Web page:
Presenting at the CUNY Public History Collective

October 28th, 2016 was the first-ever CUNY Public History Collective Conference, organized by the graduate students there. I felt honored to be invited to present, considering I was the only literary scholar in attendance. But, as you may have noticed, my work frequently crosses over from literature and history and vice versa.

The event was inspiring. I’ve never been the type of person to be content with operating in a contextless vacuum (probably the result of my undergraduate experience at Tulane, which was notedly public-service oriented, as well as my doctoral experience at SBU, during which I’ve found my way to a number of professors who share similar publicly-focused mentalities). So, attending this public history conference was like diving into the deep end of the public humanities pool. It was stimulating to see what other scholars, archivists, and museum workers are doing to serve, educate, and engage the public.

My own session was on the project that I had spent all summer working on in conjunction with a Setauket-based non-profit and another private research company. The project’s goal is to protect and promote the rich (at times richly beautiful, and at times richly somber) history of the community of color in the Three Village Area. This summer, I spent many hours at archive in Emma Clark Library, making copies of historical newspaper articles, oral history transcriptions, cataloged research notes, letters, etc., to help build a strong application for the NY and National Registers of Historical Places. Another part of my involvement this summer was building a map that documents the changes in land ownership in Setauket by people of color from 1873 through the mid-twentieth century. Here is the link to that map.

Here is a video of my presentation (which begins at the 37:00 mark):

Afterlives: Place, Memory, Story 2, Place and Remembrance from The Center for the Humanities on Vimeo.

There are two sessions I attended that I want to make special note of. The first was by Quinn Berkman and Michael Lorenzini at the NYC Department of Records and Information Services in the Municipal Archives and Library. This joint-presentation stuck with me for days afterward. It was about their project of transforming into something publicly accessible and valuable NYC’s archive of crime scene photos and mugshots from the late 1800s through the 1970s. Their descriptions of the archival process (including wearing a hazmat suit to the storage room where the photos were all located), the methodological strategies behind their digital publications, and their participation in Photoville, a photography exhibition held in storage containers in Brooklyn Bridge Park, were all thought-provoking. Then, of course, the photos from their presentations were grimly fascinating- mugshots and crime scene photos that projected into the audience a strangely cathartic gravitas.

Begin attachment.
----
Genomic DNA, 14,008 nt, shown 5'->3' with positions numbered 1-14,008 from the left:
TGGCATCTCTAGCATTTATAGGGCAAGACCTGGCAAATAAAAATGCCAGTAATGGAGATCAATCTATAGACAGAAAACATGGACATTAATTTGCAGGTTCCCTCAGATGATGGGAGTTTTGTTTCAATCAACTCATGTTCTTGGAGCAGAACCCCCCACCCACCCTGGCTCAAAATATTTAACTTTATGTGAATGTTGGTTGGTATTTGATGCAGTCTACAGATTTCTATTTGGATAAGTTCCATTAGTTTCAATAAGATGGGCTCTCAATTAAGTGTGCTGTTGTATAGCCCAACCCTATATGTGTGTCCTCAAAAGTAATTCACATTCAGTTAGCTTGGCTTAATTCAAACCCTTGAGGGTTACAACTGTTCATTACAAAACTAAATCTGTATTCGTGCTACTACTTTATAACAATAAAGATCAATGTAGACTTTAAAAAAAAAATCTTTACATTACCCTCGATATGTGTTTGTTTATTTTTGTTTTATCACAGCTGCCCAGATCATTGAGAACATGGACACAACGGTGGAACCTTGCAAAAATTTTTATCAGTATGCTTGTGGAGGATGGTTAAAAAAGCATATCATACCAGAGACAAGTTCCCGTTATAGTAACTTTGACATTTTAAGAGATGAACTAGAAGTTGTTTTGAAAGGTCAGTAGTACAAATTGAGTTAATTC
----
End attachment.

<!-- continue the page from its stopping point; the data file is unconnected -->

Quinn Berkman of the NYC Department of Records and Information Services

Michael Lorenzini of the NYC Department of Records and Information Services

The other session that I’ve thought a lot about since the conference was by Jessica Underwood Varma, Sarah Litvin, and Elly Berke, all of whom at one point or another worked at the Lower East Side Tenement Museum. Their presentation was about the practical and methodological issues, considerations, and strategies surrounding a first person interpretative aspect of the museum. Specifically, it is about the “afterlife” given to the real, early twentieth-century immigrant girl named Victoria Confino by the museum. Several employees of the museum (including these three presenters) are trained to play Victoria Confino in order to engage with museum visitors and give them a more “lived” experience. The interaction that Confino gives visitors (especially but by no means limited to children) provides an element of human recognition and a connection with historical reality that is much harder to accomplish solely with artifacts and textual descriptions. The level of (meta)cognition that goes into designing something like this is far higher than it might appear at first glance, and I credit these women and the museum staff for their enthusiastic commitment to a complex, yet immensely successful and rewarding, element of their exhibition.

I encourage any other public humanists out there to check out next year’s Public History Collective Conference at the CUNY Grad Center, whether to present or just to be inspired. Being surrounded my like-minded individuals was immensely helpful and inspiring. Discussions at the lunch table alone got me a sizable list of references and resources to check out for my own work, and the presentations were enjoyable and stimulating.

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